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Preserving livers at body temperature has been shown to improve transplant success and to increase the number of viable donor livers available for transplant, which could lead to shorter waiting lists for patients and lower mortality rates.

Preserving livers at body temperature has been shown to improve transplant success and to increase the number of viable donor livers available for transplant.

The research, published in the journal Nature, is the first multinational randomized study of its kind comparing conventional cold storage in an ice box with a technique called normothermic machine perfusion in 220 liver transplant patients. The device used for normothermic machine preservation was developed by OrganOx Ltd, a MedTech business spun-out from the University of Oxford as a result of a collaboration between Professor Peter Friend (Nuffield Deparmtent of Surgical Sciences) and Professor Constantin Coussios (Institute of Biomedical Engineering).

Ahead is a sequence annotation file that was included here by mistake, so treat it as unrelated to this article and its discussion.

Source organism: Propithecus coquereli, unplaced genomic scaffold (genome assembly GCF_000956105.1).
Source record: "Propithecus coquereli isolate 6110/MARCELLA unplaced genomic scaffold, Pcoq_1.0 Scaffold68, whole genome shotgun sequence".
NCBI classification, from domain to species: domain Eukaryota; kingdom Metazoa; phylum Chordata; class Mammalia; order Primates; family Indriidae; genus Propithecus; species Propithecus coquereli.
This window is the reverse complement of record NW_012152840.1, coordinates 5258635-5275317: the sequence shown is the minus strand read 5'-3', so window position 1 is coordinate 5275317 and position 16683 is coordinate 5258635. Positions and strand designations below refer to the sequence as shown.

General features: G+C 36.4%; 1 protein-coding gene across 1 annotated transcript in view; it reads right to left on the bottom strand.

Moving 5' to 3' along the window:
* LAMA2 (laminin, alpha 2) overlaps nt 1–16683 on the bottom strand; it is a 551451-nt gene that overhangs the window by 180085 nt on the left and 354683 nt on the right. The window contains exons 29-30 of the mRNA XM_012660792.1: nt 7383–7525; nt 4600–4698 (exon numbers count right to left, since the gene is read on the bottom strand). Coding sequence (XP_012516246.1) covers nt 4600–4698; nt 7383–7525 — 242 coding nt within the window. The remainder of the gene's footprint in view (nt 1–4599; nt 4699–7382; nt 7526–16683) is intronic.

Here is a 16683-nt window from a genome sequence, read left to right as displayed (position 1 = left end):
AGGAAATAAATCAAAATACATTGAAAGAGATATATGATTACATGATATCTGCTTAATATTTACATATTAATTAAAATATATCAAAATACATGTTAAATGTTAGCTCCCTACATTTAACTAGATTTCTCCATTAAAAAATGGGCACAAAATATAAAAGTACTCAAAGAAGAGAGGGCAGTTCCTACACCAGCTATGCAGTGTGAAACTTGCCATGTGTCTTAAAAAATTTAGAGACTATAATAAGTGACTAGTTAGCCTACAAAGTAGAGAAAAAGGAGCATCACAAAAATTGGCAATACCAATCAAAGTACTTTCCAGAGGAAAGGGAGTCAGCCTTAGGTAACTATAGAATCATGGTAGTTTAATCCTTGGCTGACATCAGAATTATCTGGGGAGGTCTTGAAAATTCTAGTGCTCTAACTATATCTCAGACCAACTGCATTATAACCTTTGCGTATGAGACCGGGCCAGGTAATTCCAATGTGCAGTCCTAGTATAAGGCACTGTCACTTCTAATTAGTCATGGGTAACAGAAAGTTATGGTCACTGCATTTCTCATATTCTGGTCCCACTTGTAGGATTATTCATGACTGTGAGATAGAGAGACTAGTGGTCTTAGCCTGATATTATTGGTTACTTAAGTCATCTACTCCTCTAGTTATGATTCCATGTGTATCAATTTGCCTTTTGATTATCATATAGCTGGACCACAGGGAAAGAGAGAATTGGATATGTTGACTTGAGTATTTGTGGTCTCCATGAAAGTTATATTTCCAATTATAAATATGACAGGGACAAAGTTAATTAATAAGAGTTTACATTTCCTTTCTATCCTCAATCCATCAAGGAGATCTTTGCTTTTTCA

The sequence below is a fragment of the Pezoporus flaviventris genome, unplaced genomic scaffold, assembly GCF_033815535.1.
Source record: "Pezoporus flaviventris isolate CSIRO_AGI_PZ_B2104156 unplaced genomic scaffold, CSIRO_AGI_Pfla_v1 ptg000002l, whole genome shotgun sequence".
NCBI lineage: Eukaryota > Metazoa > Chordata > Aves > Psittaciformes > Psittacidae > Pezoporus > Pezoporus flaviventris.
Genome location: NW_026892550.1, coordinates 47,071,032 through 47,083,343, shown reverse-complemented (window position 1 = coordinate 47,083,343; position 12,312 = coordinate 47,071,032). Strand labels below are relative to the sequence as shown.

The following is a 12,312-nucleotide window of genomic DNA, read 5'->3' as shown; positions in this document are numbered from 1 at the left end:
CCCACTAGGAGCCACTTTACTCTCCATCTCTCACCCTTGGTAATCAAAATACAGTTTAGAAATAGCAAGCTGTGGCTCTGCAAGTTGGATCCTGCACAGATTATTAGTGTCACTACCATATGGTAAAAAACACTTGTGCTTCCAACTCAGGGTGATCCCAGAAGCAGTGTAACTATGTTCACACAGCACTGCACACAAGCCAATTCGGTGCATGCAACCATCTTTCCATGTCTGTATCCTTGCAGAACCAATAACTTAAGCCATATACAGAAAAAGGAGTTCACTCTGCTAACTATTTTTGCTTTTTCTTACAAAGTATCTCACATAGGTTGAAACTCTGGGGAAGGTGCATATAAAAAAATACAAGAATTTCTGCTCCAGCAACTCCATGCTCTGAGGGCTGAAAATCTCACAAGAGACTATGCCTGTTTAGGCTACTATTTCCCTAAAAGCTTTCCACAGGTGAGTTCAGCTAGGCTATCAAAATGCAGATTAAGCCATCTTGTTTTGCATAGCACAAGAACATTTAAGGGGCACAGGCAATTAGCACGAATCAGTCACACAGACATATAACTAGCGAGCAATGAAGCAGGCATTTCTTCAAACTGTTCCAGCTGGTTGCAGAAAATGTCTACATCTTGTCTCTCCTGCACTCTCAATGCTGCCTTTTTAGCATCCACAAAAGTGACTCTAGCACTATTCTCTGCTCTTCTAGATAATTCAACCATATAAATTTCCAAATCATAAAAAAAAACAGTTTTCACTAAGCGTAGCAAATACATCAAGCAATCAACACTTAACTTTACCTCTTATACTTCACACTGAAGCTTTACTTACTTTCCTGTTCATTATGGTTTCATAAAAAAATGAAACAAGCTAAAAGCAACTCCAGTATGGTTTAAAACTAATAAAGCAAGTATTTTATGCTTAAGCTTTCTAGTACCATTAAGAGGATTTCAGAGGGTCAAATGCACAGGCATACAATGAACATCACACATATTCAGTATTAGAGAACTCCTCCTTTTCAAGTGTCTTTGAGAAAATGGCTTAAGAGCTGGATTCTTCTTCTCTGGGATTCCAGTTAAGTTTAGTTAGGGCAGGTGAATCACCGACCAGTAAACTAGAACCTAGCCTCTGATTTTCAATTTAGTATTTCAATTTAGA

Dr David Nasralla, lead author of the study, said: ‘This research has the potential to profoundly improve liver transplants globally.'

Find out more (University of Oxford website)

Read the coverage on BBC Health News

 

Further coverage

'Warm transplants' save livers and lives
Nature, 18/04/2018

"Warm Transplants" Save Livers and Lives
Scientific American, 19/04/2018

Machine transforms transplants by keeping livers alive outside of body for up to 24 hours
The Sun, 19/04/2018

Keeping donated livers warm could improve transplants
New York Post, 20/04/2018

New Organ Preservation Device Keeps Livers Alive Longer and Better for Transplantation
Medgadget, 20/04/2018

 

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